If I accidentally move the target symbol outside of the balloon and over the yellow wall behind it, Photoshop samples the color of the wall and begins changing it to green as well:

Accidentally moving the target symbol over the wrong part of the image. Image © 2010 Photoshop

By moving the target symbol outside of the balloon, Photoshop starts replacing other colors with green.

If this happens, simply undo the last step by pressing Ctrl+Z (Win) / Command+Z (Mac), or undo multiple steps by pressing Ctrl+Alt+Z (Win) / Command+Option+Z (Mac) as many times as needed, then continue on.


Everything seems to be going smoothly as I paint over the balloon until I get to the edges. If you look closely, you can see some faint blue fringing that the Color Replacement Tool is having trouble with:

Blue fringing appears along the edges of the balloon. Image © 2010 Photoshop

Some of the original blue color remains along the edges of the balloon.

I mentioned a few moments ago that there are several options available to us in the Options Bar for altering the behavior of the Color Replacement Tool, and one of these options is Tolerance. The Tolerance setting determines how different a color can be from the sampled color for Photoshop to replace it with the Foreground color. The default value is 30%, which is a good starting point. Unfortunately, it’s not quite high enough in this case for Photoshop to be able to include the shade of blue right along the edges of the balloon.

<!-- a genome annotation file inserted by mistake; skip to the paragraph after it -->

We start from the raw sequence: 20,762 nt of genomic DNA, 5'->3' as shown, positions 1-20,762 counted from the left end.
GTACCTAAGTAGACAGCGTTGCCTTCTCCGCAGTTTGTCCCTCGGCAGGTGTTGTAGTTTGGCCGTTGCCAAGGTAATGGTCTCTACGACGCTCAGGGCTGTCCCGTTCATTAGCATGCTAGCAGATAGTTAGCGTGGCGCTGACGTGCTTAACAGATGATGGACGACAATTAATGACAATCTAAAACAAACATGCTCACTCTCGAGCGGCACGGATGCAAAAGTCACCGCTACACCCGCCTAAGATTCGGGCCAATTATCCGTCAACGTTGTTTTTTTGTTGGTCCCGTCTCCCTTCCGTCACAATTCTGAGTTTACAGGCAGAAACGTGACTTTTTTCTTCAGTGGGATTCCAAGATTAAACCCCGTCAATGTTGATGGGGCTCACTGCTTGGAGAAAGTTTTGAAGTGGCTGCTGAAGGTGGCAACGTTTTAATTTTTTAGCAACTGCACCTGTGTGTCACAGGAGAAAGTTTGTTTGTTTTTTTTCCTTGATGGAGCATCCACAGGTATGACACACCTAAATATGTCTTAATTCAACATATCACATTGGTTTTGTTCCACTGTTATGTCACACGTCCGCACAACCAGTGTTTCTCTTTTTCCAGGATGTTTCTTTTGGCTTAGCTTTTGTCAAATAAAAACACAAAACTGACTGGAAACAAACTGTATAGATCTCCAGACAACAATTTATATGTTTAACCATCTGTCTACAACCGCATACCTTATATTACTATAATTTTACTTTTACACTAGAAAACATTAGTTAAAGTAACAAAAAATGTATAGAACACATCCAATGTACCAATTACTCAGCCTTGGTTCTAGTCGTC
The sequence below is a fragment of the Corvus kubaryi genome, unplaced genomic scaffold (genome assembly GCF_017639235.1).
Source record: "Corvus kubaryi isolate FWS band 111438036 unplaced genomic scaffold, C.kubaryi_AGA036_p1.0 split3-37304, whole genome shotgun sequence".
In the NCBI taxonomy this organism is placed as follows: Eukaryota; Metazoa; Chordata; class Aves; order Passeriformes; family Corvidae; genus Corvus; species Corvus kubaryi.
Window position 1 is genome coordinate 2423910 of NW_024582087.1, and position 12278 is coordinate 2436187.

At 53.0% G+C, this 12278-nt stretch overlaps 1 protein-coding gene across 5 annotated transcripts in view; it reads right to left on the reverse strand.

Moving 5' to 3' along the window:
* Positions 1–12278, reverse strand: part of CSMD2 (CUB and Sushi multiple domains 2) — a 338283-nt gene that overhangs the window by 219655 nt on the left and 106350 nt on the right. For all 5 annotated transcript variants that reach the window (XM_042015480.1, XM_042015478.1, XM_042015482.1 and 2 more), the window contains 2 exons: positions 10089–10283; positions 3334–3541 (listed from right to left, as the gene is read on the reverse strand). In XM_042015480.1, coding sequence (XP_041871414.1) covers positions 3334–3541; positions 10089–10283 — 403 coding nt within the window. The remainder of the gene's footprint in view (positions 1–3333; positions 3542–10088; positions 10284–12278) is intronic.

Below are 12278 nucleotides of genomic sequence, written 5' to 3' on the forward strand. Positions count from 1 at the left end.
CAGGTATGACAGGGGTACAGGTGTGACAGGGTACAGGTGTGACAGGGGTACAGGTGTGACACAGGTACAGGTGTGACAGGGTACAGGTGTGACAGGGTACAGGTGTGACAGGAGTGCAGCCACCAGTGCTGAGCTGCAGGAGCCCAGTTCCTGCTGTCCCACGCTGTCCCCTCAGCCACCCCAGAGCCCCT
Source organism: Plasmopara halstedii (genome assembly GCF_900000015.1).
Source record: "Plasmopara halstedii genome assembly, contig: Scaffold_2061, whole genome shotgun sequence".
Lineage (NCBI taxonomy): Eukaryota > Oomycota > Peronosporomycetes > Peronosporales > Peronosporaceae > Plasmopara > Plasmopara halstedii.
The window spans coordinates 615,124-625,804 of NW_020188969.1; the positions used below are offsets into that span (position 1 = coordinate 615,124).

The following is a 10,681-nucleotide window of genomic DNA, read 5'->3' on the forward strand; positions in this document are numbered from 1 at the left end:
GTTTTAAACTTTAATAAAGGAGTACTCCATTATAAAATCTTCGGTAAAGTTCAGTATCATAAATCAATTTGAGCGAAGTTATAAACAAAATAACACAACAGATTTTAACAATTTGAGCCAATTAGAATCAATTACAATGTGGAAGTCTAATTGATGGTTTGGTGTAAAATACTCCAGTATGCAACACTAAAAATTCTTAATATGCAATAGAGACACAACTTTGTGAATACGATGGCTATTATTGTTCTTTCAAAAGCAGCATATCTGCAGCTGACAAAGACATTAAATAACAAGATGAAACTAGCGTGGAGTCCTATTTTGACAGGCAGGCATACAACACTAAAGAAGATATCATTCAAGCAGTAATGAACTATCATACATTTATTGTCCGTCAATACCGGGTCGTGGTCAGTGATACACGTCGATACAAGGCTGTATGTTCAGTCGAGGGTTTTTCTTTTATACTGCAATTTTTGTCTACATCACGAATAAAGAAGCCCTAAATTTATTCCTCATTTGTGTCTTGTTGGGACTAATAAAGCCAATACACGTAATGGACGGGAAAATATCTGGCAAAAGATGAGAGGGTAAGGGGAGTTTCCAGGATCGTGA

I’ll increase my Tolerance value to 50%, which will allow the Color Replacement Tool to affect a wider range of colors:

The Tolerance option for the Color Replacement Tool. Image © 2010 Photoshop